"Clothes make the man. Naked men are less likely, if at all, to have influence in society." Mark Twain. You've probably heard remarks like "the time for suits is over", or "appearances don't matter, only the result".

These remarks ignore the undeniable fact that we judge those around us on their appearances and will continue to do so whether we like it or not. The harsh reality is that we form an impression of an individual within 3 seconds of meeting them, and then spend 90 seconds trying to confirm our first impression. This mechanism may be completely unconscious, but it is inevitable. This means that before we even open our mouths, we have been judged and categorized, all within 93 seconds. Knowing this, we should always be well dressed, professional and appropriate. Indeed, we never know who we might meet. At any given moment we may run into a potential client, a future employer, or even for singles, the love of our lives. And whether we like it or not, they will form an image of us based on our clothing style.


1- The transformation effect

One of the powers of clothing is to transform the state of mind of an individual. Dress like a professional businessman and you are more likely to behave like a professional businessman. Students say they do better on exams when they have dressed up to take them. Similarly, women have battled illness for years by simply dressing and getting ready, ignoring their symptoms. The transformative effect is powerful and instantaneous. The amazing thing is that so few people use it.

2- An individual discipline

From the Roman legions to the American Marines, the world's most feared armies have understood that well-trained soldiers are more disciplined than those in disparate armies. And while military dress inspections have persisted to this day, it's not because shiny boots win victories, but this exercise in rigor teaches military forces the importance of detail. And it is the details that win battles.

In the same way, an individual who dresses professionally learns the value of individual discipline. He learns that planning well in advance is of paramount importance to achieve concrete results. An individual who dresses with discipline can arrange his or her clothes to ensure that they are appropriate for any occasion, from 8:00 a.m. to midnight, from the office to drinks after work.

3- Recognition and respect

Dressing properly takes time. Shirts need to be ironed, shoes shined, and jackets brushed. When we meet another well-dressed man, we respect him more because of his clothes, and the effort he has put into being impeccably dressed. We notice the perfectly made tie and appreciate it even more because it took us 15 minutes and 5 attempts to make ours perfectly. Mutual respect between two men is born from the mutual recognition of their sartorial efforts.

4- The power of the visual
Many communication studies have demonstrated the power of visual elements in human interactions. Some studies have shown that visual signals are 3 to 5 times more powerful than auditory signals. With clothing covering 90% of your body, we can't stress enough the importance of the role it plays in how others perceive you.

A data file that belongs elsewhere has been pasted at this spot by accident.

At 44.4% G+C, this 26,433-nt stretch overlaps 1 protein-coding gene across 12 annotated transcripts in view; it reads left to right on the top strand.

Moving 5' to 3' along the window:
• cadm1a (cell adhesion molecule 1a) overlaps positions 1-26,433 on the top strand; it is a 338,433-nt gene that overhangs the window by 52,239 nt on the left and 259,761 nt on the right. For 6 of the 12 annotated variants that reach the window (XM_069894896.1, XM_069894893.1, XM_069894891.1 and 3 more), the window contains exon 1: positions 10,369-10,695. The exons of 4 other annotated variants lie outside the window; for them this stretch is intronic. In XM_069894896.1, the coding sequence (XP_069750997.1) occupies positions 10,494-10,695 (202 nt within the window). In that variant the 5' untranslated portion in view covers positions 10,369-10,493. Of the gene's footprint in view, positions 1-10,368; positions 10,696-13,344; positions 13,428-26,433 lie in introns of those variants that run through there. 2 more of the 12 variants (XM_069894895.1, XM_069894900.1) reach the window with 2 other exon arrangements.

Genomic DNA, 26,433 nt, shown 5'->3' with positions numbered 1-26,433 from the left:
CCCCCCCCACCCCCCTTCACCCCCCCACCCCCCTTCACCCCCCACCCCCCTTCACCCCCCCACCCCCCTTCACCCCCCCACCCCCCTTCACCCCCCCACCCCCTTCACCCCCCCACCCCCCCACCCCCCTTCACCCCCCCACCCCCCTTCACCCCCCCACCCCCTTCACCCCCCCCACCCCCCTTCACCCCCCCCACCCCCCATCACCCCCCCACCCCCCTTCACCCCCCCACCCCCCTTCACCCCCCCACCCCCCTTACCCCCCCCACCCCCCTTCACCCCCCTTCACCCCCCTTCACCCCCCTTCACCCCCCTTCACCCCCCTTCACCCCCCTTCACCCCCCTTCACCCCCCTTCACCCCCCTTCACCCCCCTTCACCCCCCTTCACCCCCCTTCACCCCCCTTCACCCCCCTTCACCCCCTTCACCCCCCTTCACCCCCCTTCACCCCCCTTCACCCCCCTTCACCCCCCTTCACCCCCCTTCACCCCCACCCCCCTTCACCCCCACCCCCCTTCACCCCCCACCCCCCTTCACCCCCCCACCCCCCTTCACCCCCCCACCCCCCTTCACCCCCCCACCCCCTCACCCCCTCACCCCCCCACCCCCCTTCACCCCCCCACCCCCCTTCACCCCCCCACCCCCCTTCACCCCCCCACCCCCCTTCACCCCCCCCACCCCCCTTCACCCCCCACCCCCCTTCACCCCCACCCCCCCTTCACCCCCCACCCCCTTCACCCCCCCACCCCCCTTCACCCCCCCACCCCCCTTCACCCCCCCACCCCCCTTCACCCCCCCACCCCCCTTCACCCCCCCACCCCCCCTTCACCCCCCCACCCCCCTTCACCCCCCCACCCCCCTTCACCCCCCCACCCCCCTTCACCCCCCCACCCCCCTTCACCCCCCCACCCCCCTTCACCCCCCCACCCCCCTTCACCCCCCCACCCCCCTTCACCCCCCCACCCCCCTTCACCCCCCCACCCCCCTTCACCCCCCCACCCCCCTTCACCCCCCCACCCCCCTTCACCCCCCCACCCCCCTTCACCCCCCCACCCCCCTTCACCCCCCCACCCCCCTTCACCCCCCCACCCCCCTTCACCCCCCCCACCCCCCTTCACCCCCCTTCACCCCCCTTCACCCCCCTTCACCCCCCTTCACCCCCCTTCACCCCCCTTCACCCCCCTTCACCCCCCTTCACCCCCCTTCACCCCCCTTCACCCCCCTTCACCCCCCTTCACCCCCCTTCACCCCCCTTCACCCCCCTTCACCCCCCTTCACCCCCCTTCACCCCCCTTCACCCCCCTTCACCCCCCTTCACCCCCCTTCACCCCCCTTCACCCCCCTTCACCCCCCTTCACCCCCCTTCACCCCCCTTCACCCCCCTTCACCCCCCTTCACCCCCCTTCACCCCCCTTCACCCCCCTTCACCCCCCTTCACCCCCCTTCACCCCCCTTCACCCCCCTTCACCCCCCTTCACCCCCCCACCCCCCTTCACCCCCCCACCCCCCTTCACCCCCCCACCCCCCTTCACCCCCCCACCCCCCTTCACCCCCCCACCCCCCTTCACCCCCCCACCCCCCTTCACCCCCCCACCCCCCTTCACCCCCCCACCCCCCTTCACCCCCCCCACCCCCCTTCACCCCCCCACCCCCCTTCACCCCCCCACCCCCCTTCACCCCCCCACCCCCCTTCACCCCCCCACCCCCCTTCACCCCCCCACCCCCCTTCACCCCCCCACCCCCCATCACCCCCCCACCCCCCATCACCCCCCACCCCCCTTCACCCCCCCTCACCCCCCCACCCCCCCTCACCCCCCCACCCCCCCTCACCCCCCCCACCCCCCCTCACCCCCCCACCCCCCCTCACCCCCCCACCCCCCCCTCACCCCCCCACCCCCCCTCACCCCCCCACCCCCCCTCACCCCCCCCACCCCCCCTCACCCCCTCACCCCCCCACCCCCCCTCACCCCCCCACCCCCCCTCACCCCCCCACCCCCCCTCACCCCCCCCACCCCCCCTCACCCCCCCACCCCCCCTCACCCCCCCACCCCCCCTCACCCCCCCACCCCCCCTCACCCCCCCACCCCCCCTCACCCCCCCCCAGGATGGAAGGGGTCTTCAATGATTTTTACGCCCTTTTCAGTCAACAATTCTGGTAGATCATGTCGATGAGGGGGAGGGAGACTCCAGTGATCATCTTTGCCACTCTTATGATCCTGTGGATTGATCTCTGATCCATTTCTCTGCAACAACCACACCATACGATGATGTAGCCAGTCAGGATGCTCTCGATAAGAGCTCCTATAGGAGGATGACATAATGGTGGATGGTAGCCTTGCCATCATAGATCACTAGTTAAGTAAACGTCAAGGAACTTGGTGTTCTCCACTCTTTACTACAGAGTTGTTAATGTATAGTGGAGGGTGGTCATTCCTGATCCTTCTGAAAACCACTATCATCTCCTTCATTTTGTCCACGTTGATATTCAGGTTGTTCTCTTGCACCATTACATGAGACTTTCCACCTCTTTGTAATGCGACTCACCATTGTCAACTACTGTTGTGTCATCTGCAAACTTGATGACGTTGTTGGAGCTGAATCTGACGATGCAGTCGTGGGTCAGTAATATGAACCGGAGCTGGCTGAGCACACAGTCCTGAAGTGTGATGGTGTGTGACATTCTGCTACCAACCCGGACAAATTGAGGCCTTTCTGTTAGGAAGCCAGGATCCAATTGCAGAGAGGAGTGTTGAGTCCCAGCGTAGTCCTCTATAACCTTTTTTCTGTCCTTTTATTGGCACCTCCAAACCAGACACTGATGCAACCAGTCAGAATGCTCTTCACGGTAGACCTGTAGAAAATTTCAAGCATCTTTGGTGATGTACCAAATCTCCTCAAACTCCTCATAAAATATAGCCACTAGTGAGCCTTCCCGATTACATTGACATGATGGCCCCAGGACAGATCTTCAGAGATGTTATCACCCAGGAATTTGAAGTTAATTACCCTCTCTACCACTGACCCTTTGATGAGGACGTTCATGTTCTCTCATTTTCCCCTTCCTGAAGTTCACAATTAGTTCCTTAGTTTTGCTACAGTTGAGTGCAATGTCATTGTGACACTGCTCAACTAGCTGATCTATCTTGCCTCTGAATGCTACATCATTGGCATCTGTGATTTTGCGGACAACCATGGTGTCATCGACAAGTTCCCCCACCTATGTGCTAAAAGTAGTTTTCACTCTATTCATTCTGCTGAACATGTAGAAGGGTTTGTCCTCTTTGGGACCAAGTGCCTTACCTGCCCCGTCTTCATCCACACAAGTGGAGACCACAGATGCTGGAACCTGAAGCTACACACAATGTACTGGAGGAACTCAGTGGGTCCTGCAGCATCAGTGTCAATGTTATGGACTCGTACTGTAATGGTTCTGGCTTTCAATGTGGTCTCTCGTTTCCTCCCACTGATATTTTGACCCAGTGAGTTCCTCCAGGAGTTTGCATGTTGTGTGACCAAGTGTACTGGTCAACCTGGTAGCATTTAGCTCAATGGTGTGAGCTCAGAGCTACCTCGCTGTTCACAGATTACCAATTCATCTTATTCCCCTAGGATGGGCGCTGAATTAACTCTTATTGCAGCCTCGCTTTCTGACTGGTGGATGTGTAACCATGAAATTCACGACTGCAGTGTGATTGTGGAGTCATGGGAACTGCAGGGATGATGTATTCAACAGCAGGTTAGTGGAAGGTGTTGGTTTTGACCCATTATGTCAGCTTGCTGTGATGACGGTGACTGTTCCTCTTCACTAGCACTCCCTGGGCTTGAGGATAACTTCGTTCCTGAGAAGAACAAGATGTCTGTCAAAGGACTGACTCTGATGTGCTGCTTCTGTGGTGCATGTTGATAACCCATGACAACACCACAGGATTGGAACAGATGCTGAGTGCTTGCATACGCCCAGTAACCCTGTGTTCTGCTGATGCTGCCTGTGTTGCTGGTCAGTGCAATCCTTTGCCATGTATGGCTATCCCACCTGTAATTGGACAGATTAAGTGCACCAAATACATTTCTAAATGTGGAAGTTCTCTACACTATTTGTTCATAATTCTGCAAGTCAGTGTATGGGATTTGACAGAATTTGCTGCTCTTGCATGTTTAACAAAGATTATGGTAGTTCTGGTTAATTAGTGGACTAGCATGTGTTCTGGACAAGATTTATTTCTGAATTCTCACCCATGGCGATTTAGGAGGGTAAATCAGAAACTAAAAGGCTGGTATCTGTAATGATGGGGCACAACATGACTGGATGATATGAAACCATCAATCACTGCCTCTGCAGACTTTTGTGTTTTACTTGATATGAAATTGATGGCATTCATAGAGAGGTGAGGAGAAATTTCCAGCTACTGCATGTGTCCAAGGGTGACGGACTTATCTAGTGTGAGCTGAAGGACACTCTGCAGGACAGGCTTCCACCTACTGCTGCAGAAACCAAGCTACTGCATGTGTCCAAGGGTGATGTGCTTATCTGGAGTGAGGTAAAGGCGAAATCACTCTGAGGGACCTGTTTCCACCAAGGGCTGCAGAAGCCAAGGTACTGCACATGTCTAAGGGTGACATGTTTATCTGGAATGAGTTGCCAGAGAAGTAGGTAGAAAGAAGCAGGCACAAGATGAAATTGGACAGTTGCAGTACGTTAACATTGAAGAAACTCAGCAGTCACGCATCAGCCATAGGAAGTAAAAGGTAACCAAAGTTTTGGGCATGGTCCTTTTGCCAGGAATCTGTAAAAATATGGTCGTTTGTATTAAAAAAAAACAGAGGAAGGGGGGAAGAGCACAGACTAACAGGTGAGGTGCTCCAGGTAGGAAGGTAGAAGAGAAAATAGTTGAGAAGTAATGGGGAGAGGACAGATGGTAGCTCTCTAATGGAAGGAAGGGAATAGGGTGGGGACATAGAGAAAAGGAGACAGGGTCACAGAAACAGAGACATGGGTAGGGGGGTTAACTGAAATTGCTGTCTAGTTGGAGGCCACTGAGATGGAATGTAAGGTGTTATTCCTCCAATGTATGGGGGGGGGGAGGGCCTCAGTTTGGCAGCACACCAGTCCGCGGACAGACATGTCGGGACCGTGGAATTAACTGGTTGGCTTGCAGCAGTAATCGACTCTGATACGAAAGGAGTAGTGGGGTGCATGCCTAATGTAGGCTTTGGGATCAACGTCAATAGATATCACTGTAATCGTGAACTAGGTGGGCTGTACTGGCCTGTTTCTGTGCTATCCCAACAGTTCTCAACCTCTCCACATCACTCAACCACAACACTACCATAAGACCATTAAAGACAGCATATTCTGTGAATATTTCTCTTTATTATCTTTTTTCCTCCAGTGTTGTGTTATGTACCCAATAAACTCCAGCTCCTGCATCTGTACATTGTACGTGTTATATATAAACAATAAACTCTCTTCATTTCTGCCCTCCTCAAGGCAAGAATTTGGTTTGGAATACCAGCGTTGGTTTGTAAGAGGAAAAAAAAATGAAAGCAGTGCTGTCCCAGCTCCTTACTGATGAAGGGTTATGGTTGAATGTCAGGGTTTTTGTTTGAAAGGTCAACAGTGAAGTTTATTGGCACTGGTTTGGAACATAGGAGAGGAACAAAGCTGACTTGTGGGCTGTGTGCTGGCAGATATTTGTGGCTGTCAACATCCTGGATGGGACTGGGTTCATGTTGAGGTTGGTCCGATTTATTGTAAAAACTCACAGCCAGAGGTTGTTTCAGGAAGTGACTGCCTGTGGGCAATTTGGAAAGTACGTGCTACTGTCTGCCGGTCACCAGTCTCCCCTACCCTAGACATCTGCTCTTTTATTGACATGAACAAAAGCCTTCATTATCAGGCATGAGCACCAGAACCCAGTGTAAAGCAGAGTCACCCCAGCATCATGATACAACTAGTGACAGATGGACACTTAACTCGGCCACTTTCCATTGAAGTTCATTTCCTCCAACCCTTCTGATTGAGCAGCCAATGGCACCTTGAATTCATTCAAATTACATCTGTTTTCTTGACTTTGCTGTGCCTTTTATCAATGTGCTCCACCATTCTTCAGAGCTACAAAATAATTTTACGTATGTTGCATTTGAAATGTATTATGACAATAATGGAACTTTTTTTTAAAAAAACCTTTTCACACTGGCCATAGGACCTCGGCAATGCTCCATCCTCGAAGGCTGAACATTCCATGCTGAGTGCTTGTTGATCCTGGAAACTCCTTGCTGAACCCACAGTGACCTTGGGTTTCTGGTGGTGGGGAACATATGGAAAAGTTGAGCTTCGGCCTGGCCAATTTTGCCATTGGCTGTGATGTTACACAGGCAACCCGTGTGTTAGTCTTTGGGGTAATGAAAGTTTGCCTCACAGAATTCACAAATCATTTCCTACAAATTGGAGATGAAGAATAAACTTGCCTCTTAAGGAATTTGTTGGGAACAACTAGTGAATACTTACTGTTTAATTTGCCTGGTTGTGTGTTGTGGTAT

In the same way, if you want to be served faster and better in a restaurant, adopt a look that seems to show you have money. Want to get a good grade for a college presentation? Wear a blazer and a pair of lace-up shoes. Want to have instant credibility in your job? Wear a suit when giving a speech or meeting with clients.

5- First impressions
They happen in a matter of seconds. First impressions are powerful and should not be taken lightly. We often observe a person before we speak to them. Using our personal experience, we categorize individuals, we pick up on key details that evoke ideas, images, memories, and through this association of ideas, we form an idea of the person we are dealing with.

6- The power of colors and patterns
Colors and patterns are very powerful. Some capture our attention immediately, some accentuate our natural skin tone, and others even affect our emotions. When we choose colors or patterns, we must first ask ourselves what fits our personality, and what does not. Then we need to think about the message we want to send. A man dressed in a navy blue suit, blue shirt and red tie conveys power and authority. A man with a brown suit, a beige shirt and a light colored tie sends signals of confidence and openness. Both men wear a suit, but the message and image they send is very different.

7- Influence and authority
The former coach in San Francisco, Mike Nolan, fought to wear a suit on the side of the soccer field. He wanted to be quickly identified as being in charge. Men's suits, whose heritage comes from military dress, were designed to emphasize their power. When they are cut correctly and come from a tailor who knows how to flatter the wearer's assets, they signal authority and impose special attention on the wearer. In the same way, the uniform of a policeman, an airline pilot, or a doctor assures individuals that they are dealing with an authority figure.

8- Positive assumptions
Well-dressed people are given an edge in many areas - they are often perceived as smarter, funnier, and more pleasant. If we take this assumption a step further, we can say that dressing appropriately at work can help you appear more vital to the success of the company and may even guarantee you keep your job. If we assume that all other factors are equal, who do you think your boss will trust more? The one who dresses well and looks presentable to an important client or the one who is not dressed up?

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